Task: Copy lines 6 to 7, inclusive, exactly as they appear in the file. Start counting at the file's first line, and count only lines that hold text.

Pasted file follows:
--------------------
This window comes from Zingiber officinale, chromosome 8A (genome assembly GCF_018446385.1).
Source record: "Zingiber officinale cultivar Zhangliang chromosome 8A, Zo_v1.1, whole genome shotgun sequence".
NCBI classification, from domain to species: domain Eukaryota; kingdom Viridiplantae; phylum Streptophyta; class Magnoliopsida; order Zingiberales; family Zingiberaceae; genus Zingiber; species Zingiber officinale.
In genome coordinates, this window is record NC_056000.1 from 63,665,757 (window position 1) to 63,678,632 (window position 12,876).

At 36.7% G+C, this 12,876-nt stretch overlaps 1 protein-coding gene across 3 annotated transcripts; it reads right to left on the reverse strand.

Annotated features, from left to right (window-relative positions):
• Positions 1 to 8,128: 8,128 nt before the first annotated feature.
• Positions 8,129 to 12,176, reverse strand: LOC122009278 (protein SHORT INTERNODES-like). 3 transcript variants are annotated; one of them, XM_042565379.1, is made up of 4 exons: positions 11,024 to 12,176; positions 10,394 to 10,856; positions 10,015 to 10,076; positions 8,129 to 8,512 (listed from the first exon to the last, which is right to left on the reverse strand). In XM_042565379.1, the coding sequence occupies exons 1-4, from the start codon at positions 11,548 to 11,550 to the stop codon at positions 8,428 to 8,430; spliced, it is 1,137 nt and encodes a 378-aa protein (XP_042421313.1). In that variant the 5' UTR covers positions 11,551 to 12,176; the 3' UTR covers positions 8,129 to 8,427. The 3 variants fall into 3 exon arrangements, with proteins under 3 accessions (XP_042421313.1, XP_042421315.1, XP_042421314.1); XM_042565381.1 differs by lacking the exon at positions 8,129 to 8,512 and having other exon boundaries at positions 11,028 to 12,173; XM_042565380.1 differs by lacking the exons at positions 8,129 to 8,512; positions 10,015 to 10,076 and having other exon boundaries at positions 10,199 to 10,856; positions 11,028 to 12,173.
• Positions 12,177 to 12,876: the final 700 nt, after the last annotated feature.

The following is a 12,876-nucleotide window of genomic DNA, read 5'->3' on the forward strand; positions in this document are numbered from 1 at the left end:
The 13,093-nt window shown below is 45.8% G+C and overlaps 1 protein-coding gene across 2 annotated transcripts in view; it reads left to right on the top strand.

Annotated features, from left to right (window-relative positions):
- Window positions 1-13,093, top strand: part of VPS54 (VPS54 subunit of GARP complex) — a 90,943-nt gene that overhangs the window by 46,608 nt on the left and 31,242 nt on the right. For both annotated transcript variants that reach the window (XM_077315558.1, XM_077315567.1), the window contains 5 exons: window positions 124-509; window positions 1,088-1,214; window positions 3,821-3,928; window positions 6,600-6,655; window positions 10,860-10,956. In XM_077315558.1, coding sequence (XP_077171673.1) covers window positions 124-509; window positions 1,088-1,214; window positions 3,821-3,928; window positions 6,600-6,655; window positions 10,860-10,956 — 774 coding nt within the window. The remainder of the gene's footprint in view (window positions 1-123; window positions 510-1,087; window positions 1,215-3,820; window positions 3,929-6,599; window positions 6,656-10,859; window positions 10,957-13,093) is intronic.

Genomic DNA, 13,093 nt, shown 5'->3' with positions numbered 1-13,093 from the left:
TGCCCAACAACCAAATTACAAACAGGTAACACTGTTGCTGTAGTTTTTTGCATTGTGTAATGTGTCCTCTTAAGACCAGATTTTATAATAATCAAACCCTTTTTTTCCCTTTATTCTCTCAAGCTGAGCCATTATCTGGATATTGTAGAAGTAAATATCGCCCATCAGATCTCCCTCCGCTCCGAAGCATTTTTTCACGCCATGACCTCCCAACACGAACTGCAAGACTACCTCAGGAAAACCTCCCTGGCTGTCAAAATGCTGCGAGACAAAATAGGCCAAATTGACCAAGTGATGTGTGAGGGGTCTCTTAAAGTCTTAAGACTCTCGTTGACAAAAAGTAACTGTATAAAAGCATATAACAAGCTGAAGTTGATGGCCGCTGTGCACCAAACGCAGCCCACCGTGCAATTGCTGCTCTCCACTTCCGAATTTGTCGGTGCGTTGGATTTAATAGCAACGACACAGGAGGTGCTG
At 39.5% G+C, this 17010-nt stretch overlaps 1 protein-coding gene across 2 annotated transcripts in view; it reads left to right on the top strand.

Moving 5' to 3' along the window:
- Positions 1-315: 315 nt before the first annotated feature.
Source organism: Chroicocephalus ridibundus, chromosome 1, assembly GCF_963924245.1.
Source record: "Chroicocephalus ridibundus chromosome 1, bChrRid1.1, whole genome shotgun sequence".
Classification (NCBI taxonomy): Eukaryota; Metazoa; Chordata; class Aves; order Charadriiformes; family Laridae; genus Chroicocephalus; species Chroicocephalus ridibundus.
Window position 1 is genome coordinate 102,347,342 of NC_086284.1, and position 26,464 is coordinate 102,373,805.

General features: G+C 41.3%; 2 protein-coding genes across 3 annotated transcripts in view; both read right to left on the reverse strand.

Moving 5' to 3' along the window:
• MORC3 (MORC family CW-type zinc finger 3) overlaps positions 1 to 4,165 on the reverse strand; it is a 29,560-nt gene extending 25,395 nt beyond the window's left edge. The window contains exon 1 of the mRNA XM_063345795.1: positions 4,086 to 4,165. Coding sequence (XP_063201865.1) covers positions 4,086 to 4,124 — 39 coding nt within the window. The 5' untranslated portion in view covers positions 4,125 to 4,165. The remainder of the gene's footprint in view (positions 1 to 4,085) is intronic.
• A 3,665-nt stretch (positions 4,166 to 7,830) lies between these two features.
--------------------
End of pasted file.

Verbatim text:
Annotated features, from left to right (window-relative positions):
• Positions 1 to 8,128: 8,128 nt before the first annotated feature.